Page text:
CHICAGO -- Anthony Davis was almost an unknown in the basketball world as recently as seven months ago.
The only reason Davis wasn’t completely off the map was because there was one college basketball coach who had recognized the 6-foot-10 forward as a talent. While Davis flew under the radar to everyone else because he attended a school of only a few hundred students and didn’t play club basketball, Cleveland State coach Gary Waters had caught of wind of Davis and went as far as offering a scholarship.
On Wednesday as 200-plus Perspectives’ students chanted Davis’ name while he signed his letter of intent to play at Kentucky, Davis reflected back on what had been an unforgettable seven months and what might have been if he hadn’t been discovered.
Most likely, Wednesday, the first day of college basketball's early signing period, would have been a monument day at Cleveland State if the events didn’t play out as they did.
“I was going to go there,” said Davis, who is ranked No. 2 in the Class of 2011 by ESPN. “Playing AAU really helped me a lot. If I hadn’t played AAU, I wouldn’t be here today. There’s a lot of people who doubted me, a lot of critics. I used that as motivation. [They said,] ‘I wasn’t going to go high D-I. I was going to go mid-major.’”
With what began with a decision to give club basketball a try as a way to gain more exposure, Davis and his versatile play became the talk of the hoops community nearly overnight. He skyrocketed up the national rankings, and nearly every coach in the country was falling over each other offering him a scholarship.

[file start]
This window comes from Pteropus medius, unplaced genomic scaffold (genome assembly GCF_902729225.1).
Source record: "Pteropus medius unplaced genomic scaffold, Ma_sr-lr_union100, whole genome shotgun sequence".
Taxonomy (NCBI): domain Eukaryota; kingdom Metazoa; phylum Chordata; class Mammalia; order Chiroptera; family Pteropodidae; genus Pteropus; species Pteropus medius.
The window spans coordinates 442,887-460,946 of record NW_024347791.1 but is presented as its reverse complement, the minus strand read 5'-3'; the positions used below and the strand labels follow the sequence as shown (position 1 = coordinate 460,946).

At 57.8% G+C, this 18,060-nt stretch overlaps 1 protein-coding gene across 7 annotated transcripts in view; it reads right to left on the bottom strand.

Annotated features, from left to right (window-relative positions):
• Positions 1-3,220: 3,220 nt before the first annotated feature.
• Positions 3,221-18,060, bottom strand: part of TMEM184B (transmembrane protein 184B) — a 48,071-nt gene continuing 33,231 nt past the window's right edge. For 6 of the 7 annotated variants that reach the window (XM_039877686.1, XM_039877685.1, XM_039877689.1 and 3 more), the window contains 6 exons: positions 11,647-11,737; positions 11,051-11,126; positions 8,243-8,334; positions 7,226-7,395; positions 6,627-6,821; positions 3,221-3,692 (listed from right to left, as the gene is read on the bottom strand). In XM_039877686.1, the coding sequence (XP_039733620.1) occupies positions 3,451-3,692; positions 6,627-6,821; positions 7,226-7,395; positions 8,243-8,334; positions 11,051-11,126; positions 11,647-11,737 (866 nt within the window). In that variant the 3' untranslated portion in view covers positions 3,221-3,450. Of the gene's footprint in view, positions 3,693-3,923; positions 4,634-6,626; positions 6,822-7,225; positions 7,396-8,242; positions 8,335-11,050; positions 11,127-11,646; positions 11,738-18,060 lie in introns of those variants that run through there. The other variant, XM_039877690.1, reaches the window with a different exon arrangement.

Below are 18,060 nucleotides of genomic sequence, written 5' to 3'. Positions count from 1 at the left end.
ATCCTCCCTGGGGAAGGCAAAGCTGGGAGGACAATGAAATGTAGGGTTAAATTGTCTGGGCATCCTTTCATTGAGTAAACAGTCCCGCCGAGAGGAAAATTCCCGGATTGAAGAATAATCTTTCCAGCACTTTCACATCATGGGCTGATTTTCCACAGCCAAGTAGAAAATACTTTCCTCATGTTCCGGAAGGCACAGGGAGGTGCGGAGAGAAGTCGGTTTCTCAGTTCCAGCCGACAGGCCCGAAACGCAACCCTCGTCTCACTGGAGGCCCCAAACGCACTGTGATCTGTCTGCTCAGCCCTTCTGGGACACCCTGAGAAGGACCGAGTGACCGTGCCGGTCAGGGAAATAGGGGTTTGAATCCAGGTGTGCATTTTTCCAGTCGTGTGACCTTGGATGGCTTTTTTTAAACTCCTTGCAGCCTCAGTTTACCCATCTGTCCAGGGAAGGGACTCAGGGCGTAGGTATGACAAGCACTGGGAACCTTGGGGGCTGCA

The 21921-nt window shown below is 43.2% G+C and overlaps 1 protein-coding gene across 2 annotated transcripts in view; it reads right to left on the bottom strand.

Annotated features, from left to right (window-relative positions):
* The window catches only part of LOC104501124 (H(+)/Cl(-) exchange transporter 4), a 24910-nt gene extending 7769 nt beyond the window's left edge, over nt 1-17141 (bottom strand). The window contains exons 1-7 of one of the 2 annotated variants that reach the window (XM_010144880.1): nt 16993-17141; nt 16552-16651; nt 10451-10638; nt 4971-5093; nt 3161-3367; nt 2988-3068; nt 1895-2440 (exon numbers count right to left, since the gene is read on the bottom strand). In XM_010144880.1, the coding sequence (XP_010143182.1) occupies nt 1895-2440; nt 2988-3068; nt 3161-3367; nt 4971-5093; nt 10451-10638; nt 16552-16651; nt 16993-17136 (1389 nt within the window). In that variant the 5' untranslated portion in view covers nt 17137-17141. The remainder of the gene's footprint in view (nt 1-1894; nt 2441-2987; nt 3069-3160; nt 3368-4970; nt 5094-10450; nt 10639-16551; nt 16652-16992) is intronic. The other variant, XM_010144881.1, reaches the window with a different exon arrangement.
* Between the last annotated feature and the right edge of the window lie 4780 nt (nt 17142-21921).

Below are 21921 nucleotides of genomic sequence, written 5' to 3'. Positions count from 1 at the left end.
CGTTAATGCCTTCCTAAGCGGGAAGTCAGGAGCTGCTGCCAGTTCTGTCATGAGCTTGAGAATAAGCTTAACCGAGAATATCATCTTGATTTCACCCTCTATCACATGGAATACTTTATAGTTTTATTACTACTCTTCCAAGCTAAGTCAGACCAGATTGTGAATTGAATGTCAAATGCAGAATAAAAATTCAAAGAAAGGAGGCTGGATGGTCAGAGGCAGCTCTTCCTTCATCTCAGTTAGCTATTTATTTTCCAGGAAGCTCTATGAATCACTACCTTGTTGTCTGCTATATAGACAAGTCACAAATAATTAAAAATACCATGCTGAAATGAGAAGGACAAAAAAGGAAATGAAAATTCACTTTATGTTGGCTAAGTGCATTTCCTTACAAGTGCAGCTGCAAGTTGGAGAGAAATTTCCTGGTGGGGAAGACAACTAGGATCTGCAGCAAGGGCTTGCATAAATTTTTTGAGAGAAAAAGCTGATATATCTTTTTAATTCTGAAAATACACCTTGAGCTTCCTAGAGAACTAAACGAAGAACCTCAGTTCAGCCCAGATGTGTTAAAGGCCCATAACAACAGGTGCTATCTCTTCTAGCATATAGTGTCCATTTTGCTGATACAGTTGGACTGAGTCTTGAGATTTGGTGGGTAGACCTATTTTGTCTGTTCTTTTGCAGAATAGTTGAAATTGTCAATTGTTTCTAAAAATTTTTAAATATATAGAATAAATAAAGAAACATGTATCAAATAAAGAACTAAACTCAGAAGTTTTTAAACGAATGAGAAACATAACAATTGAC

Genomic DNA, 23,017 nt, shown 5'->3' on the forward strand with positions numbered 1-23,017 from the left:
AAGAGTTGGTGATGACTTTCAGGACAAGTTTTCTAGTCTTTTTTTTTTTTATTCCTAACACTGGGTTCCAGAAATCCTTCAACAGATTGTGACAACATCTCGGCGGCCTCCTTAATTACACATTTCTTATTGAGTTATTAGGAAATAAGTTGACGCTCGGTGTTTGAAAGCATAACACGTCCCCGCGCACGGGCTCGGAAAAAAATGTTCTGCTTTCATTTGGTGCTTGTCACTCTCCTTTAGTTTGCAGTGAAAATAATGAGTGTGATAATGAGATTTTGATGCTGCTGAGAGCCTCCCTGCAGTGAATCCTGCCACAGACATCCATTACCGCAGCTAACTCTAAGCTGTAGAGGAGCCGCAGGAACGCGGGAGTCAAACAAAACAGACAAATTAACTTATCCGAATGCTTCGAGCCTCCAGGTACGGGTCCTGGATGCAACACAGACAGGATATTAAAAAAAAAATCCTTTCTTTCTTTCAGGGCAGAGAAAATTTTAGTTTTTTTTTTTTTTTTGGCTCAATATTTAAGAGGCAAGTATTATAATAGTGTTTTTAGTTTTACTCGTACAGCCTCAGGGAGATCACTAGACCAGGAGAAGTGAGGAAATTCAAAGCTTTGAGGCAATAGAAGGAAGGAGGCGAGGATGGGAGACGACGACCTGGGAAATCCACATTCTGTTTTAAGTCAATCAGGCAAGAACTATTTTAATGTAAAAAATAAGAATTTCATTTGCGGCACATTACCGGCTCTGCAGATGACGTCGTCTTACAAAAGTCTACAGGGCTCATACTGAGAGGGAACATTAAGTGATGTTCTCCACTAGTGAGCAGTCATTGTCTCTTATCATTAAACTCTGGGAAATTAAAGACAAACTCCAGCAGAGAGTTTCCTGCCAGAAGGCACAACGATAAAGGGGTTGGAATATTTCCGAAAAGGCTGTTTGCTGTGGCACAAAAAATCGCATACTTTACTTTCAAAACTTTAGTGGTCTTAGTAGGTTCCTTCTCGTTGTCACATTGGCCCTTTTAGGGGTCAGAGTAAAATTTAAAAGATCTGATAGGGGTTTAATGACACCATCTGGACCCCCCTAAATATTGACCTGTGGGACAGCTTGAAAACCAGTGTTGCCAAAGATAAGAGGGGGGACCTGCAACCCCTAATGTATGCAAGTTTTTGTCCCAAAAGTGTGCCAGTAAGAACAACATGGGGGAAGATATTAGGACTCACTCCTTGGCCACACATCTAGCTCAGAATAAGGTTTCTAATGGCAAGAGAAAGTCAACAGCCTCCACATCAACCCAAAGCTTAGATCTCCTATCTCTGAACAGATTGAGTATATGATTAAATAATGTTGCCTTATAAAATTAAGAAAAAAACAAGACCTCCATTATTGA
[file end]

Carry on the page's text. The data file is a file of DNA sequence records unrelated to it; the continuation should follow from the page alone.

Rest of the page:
It was a series of events that rarely occurs in basketball recruiting in this day and age.
“I think it’s a great story,” ESPN Recruiting’s Reggie Rankin said. “It’s one of those you’re glad to see a happy ending to. Here’s a kid who is going from being a relatively unknown player in the spring time to going to play for the winningest program in the country. That’s pretty extreme.”
Davis’ mother Erainer Davis said the same.
“I never would have thought that things like this would have happened,” she said. “I knew he was good. I thought he was pretty good at basketball. We told him your turn will come around. Then all of sudden he went to play AAU with MeanStreets, and it blew up out of nowhere.”
Davis chose Kentucky over DePaul, Ohio State and Syracuse in August because he felt the Wildcats and their coach John Calipari gave him the best opportunity to win a national championship and play in the NBA.
“We all think we’re going to win a national championship, and I think that’s going to happen as long as the four of us are there,” Davis said. “That’s one of our biggest goals, and something we need to accomplish. If our team this year wins, that’ll be banner No. 8, and we’re going to try and get No. 9. If they don’t win, I guess we’re going to get banner No. 8.
“Whatever Kentucky needs me to do and coach Calipari needs me to do to win a national championship, I’m going to do.”
Davis’ recruitment to Kentucky did involve some controversy. In August, the Chicago Sun-Times reported someone close to the Kentucky program had agreed to pay $200,000 to secure Davis’ commitment, and that Davis' father, Anthony Davis Sr., had asked three other schools for $125,000-$150,000.
Kentucky and the Davis family have denied the allegations all along and continued to do so on Wednesday.
“I have no idea [why they wrote that,]” Davis Sr. said. “Maybe there were schools jealous of coach Calipari and Anthony picking Kentucky. That’s my assumption. I’m not sure. I truly believe one of the other schools he didn’t pick was upset.
“It wasn’t difficult. We knew what they wrote wasn’t true. Anthony was a little upset because he’s been getting all the good, and he finally got a little bit of the bad. I had a talk with him and explained to him, ‘That you know, you’re going to get a lot of good, you’re going to get a lot of bad, but it’s how you take it and run with it.’ So when the story came out, he still chose Kentucky. We’re happy as a family.”
Davis Sr. said they do still plan on suing the Sun-Times, and his attorney was still working through the situation.